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  • Fuzz Club / FC98V12
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1 review | Only 1 person has said they love this record: be the 2nd!

Dutch psych-rock scuzzers Radar Men from the Moon descend from their lunar abode for supplies and to collaborate with Portuguese men o’ drone 10,000 Russos. This is all at the invitation of the splendidly-named Fuzz Club label. The result sounds like a huge car repairs warehouse on a busy day. Great EQ on the drums on this one.

  • LP £17.99
  • In stock / Ships in 1 working day ?
  • Shipping cost: £3.15 ?
  • NormanPoints: 180 ?
  • FC98V12 / Indies only LP on Fuzz Club
  • Only 1 copy left

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Split by RMFTM / 10000 Russos
1 review. Add your own review.
1 person loves this record. Be the 2nd!
7/10 Robin Staff review, 22 August 2018

Yes, here it is: the last psych rock record we’ll ever sell. Or just the next one. RMFTM, also known as thee Radar Men From the Moon, team up with the equally well-named 10, 000 Russos for a record of lost-in-the-woods psychedelia. In fact from the first few minutes of listening you’ll feel like you’re listening to a Fuzz Club record straight out of the catacombs, such is the pitch black darkness this record lives in.

It seethes and absolutely does not soothe, the whole record coming about as if the cult that appear in the plot twist of Paranormal Activity 3 had started a noise rock band. The A-side is a ritualistic churn of guitars, kept together by the kind of strangely alluring drumbeat you get when a frontman unexpectedly starts introducing his band in the middle of a song. The result is something both nauseating and hooking, the torrid drone revelling in itself, leeching life so that it can keep living its own. Only as the A-side blows out do we get the usual delivery of psychedelic guitar noodling and hypnosis rock.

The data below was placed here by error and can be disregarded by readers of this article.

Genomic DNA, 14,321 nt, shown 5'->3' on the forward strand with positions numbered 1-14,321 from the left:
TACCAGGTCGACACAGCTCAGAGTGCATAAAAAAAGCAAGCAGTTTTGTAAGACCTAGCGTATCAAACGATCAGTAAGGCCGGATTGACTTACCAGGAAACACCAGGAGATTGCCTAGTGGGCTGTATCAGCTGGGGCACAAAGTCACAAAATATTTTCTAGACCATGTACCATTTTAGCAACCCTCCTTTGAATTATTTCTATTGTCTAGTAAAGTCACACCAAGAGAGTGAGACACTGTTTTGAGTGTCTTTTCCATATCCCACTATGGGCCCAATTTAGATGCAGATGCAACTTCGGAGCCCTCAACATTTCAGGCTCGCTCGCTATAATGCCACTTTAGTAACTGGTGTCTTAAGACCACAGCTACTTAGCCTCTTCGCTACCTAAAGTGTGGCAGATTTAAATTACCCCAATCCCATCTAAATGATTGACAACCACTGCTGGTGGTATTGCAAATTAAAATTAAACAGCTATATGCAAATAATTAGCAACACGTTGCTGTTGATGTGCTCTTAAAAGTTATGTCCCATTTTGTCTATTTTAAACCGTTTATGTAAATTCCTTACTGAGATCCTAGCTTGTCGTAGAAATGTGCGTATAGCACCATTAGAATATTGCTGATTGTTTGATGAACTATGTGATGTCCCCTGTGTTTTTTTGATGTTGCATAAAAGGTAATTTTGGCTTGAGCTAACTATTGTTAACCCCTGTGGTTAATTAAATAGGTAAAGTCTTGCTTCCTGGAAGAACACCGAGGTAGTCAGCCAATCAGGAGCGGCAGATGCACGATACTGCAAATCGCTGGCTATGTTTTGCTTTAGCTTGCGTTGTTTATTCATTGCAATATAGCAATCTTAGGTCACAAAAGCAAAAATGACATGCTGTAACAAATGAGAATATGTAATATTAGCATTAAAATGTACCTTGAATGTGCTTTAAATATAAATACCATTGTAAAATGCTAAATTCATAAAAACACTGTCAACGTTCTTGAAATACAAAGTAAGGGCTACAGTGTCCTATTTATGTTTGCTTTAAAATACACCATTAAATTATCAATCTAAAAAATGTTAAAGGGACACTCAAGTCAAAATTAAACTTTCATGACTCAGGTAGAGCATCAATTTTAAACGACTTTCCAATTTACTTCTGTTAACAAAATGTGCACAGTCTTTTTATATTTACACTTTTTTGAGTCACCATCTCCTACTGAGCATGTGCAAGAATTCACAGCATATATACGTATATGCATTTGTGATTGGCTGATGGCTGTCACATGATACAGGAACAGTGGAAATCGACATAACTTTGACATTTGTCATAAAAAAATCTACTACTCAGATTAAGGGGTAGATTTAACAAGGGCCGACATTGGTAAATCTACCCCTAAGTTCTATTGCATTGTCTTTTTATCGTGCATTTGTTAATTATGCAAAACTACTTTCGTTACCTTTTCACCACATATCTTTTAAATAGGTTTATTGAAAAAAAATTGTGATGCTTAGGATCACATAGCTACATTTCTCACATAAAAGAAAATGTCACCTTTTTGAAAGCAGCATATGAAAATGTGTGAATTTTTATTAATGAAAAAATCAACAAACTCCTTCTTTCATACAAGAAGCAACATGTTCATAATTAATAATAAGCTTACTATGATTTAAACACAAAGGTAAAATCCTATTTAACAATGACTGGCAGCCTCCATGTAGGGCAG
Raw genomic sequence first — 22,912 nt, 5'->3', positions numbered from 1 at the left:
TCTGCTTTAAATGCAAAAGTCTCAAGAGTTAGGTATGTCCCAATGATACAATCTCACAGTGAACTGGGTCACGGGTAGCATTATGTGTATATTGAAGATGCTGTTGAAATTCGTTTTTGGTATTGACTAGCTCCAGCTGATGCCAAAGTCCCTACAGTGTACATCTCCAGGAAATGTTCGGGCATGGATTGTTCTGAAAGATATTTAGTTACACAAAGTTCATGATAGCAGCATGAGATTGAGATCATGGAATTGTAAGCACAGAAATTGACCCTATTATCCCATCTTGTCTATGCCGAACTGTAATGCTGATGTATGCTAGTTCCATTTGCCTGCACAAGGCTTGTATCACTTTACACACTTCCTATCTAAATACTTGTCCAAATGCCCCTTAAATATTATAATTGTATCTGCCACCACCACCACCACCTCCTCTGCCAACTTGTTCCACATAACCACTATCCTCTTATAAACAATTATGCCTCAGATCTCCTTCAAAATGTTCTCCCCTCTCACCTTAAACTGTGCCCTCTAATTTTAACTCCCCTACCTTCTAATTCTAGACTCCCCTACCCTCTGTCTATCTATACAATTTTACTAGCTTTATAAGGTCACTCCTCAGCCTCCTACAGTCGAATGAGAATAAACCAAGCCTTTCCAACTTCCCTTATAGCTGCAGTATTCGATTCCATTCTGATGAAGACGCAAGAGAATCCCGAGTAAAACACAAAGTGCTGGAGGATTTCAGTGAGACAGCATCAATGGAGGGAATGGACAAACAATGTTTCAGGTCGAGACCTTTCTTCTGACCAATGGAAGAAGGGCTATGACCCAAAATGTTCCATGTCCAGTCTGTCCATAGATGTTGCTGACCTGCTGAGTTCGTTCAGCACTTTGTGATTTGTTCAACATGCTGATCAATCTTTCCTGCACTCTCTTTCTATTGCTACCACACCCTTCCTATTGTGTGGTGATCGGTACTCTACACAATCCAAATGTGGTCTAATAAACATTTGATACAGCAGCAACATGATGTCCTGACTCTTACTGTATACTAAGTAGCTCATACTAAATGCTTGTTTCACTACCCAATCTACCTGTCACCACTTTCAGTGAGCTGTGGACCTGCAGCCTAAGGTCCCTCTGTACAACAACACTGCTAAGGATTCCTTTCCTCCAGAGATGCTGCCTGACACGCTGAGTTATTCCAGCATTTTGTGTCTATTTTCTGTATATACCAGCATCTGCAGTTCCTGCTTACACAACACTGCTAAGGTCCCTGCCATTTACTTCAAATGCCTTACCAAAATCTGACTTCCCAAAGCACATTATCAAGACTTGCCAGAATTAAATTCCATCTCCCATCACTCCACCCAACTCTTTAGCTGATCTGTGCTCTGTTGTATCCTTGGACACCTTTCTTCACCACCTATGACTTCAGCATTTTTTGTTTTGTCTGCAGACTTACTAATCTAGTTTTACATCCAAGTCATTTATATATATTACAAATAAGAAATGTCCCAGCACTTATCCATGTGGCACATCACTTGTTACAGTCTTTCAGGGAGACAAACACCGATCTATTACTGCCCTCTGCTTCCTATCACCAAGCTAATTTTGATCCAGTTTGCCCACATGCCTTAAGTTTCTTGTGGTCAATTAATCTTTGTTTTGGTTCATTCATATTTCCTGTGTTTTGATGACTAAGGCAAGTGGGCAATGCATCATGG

On the flip things are lighter, but tonally, there’s a symmetry: the production is muggy, suffocating anything that tries to mix with it, and the noises are visceral, offsetting the rhythms that perpetuate around them. In being that bit quieter, and that bit more compact, it actually becomes a harsher listen, your attempts at keeping a reasonable distance quite futile. As it dies out, another psychedelic outro does the business.

The bands thank “the primitive impulses that govern us” for this record. Sounds about right, and incidentally, I have absolutely no interest in hanging out with any of them.


  • Split by RMFTM / 10000 Russos


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